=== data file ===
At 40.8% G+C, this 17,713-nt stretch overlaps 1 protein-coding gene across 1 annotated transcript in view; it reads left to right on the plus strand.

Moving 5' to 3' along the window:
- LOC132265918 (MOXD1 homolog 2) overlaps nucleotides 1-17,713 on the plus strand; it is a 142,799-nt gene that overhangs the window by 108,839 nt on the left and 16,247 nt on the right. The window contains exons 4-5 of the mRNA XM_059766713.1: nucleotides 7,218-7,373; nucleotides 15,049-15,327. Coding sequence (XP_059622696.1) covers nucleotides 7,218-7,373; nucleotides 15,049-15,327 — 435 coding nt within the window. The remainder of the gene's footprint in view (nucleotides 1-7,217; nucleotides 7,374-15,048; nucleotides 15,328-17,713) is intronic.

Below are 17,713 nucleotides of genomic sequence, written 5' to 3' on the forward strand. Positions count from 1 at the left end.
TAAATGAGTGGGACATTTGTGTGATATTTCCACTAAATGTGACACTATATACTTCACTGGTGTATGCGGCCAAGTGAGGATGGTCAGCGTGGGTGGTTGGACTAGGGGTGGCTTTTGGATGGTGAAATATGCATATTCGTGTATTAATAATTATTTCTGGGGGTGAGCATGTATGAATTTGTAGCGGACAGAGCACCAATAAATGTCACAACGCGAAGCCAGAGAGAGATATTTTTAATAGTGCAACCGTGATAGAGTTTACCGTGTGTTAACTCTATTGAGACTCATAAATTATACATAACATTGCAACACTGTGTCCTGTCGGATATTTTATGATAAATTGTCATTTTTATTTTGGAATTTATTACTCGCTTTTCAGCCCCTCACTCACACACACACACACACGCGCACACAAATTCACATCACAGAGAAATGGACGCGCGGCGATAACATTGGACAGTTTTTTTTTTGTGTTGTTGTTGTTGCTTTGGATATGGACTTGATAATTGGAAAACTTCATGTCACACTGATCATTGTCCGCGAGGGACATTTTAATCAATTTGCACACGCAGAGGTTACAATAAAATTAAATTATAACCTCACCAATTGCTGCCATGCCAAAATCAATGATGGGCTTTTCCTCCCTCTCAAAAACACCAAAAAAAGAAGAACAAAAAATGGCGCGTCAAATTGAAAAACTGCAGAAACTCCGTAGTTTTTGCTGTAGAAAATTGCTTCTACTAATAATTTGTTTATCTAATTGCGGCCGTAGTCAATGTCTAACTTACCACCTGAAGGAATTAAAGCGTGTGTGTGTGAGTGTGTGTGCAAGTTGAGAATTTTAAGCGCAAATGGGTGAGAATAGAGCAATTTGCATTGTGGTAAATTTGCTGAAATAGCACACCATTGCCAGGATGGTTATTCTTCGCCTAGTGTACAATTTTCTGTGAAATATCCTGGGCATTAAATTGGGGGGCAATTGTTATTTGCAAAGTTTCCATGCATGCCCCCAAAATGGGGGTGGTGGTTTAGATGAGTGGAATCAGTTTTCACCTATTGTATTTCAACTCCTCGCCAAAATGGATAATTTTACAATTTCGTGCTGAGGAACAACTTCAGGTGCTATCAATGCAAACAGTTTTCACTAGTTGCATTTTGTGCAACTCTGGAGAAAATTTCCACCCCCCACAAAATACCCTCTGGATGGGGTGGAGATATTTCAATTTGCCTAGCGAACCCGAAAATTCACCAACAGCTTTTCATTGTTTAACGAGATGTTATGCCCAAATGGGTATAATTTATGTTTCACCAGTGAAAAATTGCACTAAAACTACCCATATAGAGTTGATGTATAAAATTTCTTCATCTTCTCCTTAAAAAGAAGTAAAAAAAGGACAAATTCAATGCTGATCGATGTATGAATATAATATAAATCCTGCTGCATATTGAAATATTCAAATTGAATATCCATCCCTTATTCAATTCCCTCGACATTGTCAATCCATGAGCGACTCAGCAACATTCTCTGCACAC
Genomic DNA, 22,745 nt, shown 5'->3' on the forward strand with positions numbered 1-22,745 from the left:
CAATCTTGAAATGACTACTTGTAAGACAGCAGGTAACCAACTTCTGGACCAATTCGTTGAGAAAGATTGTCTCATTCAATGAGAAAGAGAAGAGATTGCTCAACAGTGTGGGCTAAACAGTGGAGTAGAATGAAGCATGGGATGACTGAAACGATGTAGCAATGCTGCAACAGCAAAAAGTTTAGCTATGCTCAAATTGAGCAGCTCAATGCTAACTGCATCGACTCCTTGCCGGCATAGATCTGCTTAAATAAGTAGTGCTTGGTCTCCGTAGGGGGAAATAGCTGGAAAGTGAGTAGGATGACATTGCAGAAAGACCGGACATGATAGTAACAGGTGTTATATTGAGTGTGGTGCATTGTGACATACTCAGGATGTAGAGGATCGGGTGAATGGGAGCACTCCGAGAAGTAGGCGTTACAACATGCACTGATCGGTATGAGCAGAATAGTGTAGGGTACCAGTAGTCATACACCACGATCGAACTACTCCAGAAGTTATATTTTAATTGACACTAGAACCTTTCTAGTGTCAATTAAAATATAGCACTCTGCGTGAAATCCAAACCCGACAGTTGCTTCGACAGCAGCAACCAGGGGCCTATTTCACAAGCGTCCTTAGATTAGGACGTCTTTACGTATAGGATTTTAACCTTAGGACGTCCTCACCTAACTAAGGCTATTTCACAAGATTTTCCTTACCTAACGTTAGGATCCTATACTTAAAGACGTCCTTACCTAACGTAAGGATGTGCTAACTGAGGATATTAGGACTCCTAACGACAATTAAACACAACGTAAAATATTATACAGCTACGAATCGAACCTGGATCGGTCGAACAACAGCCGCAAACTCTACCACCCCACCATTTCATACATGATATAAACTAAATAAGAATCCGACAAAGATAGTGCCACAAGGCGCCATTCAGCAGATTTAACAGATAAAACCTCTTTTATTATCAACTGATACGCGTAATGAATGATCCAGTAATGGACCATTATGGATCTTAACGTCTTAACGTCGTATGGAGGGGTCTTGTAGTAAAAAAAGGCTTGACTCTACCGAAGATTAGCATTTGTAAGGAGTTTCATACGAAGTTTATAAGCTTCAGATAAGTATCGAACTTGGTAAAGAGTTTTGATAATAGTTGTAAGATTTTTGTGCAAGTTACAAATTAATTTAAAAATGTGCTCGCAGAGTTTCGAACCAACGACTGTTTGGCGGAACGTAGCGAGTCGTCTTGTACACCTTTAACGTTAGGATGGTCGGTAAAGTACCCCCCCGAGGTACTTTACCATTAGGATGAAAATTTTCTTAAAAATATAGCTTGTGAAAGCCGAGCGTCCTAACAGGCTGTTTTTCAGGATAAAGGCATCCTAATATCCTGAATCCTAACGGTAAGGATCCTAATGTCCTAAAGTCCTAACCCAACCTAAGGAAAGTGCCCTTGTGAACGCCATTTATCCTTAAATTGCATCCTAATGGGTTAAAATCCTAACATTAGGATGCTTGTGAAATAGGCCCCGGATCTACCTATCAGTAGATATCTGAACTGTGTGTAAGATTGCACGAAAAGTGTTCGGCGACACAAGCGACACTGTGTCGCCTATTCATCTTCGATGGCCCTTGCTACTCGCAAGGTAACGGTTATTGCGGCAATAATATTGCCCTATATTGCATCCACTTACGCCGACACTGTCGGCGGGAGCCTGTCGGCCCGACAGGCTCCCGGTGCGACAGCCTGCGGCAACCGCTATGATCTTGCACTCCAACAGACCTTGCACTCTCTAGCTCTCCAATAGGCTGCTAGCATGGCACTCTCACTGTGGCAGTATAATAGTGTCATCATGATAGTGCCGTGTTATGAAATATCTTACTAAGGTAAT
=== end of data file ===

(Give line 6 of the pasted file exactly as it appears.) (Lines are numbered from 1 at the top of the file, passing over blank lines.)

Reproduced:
Genomic DNA, 22,745 nt, shown 5'->3' on the forward strand with positions numbered 1-22,745 from the left: